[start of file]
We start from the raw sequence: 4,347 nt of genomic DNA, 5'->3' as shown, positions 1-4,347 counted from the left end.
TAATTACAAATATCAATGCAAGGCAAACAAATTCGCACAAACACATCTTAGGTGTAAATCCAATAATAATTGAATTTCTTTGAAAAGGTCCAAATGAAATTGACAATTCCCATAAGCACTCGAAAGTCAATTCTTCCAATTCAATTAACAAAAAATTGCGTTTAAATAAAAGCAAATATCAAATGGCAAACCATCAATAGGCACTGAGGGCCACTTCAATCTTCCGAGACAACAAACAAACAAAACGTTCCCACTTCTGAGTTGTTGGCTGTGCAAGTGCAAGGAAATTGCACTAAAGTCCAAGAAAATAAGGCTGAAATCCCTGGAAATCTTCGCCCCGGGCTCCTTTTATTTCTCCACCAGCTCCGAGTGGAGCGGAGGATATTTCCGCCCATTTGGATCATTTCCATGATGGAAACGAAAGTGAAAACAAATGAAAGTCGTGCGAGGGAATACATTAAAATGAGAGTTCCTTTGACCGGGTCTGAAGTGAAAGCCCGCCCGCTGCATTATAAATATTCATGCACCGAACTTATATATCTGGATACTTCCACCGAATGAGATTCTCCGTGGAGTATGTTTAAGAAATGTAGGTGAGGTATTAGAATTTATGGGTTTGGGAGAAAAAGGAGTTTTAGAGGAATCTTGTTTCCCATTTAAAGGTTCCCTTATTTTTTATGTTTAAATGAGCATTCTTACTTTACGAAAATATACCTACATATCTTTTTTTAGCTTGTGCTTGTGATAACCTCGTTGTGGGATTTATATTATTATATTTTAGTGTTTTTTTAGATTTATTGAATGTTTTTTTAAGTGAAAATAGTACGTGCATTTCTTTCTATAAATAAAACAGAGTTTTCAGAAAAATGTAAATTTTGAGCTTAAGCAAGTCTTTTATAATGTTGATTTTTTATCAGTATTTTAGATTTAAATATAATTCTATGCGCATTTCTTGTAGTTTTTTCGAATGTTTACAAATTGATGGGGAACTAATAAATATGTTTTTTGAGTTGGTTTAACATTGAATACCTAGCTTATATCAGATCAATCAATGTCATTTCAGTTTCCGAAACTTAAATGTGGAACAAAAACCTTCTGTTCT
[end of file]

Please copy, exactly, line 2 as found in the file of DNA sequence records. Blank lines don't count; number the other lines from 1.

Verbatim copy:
TAATTACAAATATCAATGCAAGGCAAACAAATTCGCACAAACACATCTTAGGTGTAAATCCAATAATAATTGAATTTCTTTGAAAAGGTCCAAATGAAATTGACAATTCCCATAAGCACTCGAAAGTCAATTCTTCCAATTCAATTAACAAAAAATTGCGTTTAAATAAAAGCAAATATCAAATGGCAAACCATCAATAGGCACTGAGGGCCACTTCAATCTTCCGAGACAACAAACAAACAAAACGTTCCCACTTCTGAGTTGTTGGCTGTGCAAGTGCAAGGAAATTGCACTAAAGTCCAAGAAAATAAGGCTGAAATCCCTGGAAATCTTCGCCCCGGGCTCCTTTTATTTCTCCACCAGCTCCGAGTGGAGCGGAGGATATTTCCGCCCATTTGGATCATTTCCATGATGGAAACGAAAGTGAAAACAAATGAAAGTCGTGCGAGGGAATACATTAAAATGAGAGTTCCTTTGACCGGGTCTGAAGTGAAAGCCCGCCCGCTGCATTATAAATATTCATGCACCGAACTTATATATCTGGATACTTCCACCGAATGAGATTCTCCGTGGAGTATGTTTAAGAAATGTAGGTGAGGTATTAGAATTTATGGGTTTGGGAGAAAAAGGAGTTTTAGAGGAATCTTGTTTCCCATTTAAAGGTTCCCTTATTTTTTATGTTTAAATGAGCATTCTTACTTTACGAAAATATACCTACATATCTTTTTTTAGCTTGTGCTTGTGATAACCTCGTTGTGGGATTTATATTATTATATTTTAGTGTTTTTTTAGATTTATTGAATGTTTTTTTAAGTGAAAATAGTACGTGCATTTCTTTCTATAAATAAAACAGAGTTTTCAGAAAAATGTAAATTTTGAGCTTAAGCAAGTCTTTTATAATGTTGATTTTTTATCAGTATTTTAGATTTAAATATAATTCTATGCGCATTTCTTGTAGTTTTTTCGAATGTTTACAAATTGATGGGGAACTAATAAATATGTTTTTTGAGTTGGTTTAACATTGAATACCTAGCTTATATCAGATCAATCAATGTCATTTCAGTTTCCGAAACTTAAATGTGGAACAAAAACCTTCTGTTCT